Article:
An impasse between Democrats and Republicans over the arrangement of a Senate trial of U.S. President Donald Trump’s impeachment was broken on Friday after House Speaker Nancy Pelosi announced a plan for the delivery the articles of impeachment.
In a letter to her Democratic colleagues, Pelosi said she has asked Judiciary Committee Chairman Jerry Nadler to be prepared to bring to the House floor next week “a resolution to appoint managers and transmit articles of impeachment to the Senate.”
“I will be consulting with you at our Tuesday House Democratic Caucus meeting on how we proceed further,” the House’s top Democrat said.
The Democrat-led House impeached Trump last month for abuse of power and obstruction of Congress, charges the White House has refuted.
Pelosi, who initiated an impeachment inquiry into Trump in September 2019, has been withholding the articles of impeachment and refused to name impeachment managers, who will make the House’s impeachment case in a Senate trial.
Pressure is building up on Pelosi, who is trying to give Democrats more leverage in setting rules for the trial in the Senate, where Republicans have a narrow majority.
Senate Majority Leader Mitch McConnell told reporters at the Capitol that he’s “glad” the standoff is over.
“We’ve been anxious to get started for the last – how many weeks has it been now? And we’ll get about it as soon as we can,” the Kentucky Republican said.
It remains unclear how the Senate trial will play out as McConnell and Senate Minority Leader Chuck Schumer haven’t been on the same page.
McConnell, who has criticized Pelosi’s moves, has said that the Senate should model Trump’s impeachment trial after that of former President Bill Clinton’s case in 1999 by dealing with potential witnesses after the trial begins.
Schumer, however, has stated that he wants to make sure certain witnesses would be called upon for the trial before it starts, which McConnell has so far rejected.
“Senate Democrats are ready for the trial to begin and will do everything we can to see that the truth comes out,” Schumer tweeted on Friday.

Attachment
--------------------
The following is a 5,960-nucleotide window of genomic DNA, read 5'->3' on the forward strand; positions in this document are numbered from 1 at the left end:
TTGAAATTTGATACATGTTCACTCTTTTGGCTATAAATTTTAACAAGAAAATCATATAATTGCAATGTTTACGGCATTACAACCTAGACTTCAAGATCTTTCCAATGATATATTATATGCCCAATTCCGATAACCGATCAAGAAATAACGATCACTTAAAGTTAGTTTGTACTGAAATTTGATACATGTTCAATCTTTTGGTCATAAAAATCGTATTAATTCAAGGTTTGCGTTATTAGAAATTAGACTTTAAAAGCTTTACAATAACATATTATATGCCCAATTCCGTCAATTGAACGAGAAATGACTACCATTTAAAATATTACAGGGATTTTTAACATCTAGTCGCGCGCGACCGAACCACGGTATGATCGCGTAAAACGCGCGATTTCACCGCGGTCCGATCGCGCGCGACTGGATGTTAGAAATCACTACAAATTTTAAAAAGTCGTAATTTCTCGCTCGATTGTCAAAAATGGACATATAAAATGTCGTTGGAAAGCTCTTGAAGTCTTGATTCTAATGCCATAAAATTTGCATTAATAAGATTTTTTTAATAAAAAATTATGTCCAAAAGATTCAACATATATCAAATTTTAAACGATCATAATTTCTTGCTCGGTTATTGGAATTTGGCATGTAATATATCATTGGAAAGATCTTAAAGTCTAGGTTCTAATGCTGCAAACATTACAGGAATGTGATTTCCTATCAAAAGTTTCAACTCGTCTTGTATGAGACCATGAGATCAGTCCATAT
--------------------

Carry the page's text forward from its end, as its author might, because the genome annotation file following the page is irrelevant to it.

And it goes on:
As part of a pressure campaign on Pelosi, McConnell on Thursday signed on to a resolution backed by over a dozen GOP senators that would alter Senate rules to dismiss articles of Trump’s impeachment.
In her letter on Friday, Pelosi accused McConnell of engaging in “tactics of delay in presenting transparency, disregard for the American people’s interest for a fair trial and dismissal of the facts.”
“Yesterday, he showed his true colors and made his intentions to stonewall a fair trial even clearer by signing on to a resolution that would dismiss the charges,” Pelosi wrote. “A dismissal is a cover-up and deprives the American people of the truth.”
House Minority Leader Kevin McCarthy on Friday accused Pelosi of hypocrisy.
In an anonymous complaint last summer, a whistleblower raised concerns about the White House’s interactions with Ukraine, resulting in the Democrat-led impeachment inquiry against Trump.
The president was alleged to have pressed his Ukrainian counterpart, Volodymyr Zelensky, into launching investigations that could politically benefit him. Furthermore, the White House allegedly tried to cover it up.
Trump has repeatedly denied any wrongdoings and called his impeachment case a “witch hunt” or a “hoax.”
According to the nation’s Constitution, the House shall have the sole power of impeachment, while the Senate shall have the sole power to try all impeachments.
Conviction can only happen in the Senate and requires at least two-thirds of its members, or 67 senators, to vote in favor after a trial. Currently, the Senate has 53 Republicans, 45 Democrats and two independents.
The timeline for the Senate trial mostly depends on the House’s actions next week.
Senators could be sworn in as soon as Thursday for the impeachment trial, according to CNN, citing Senate aides.
But the trial, with arguments on the floor, probably won’t begin until days after that. Enditem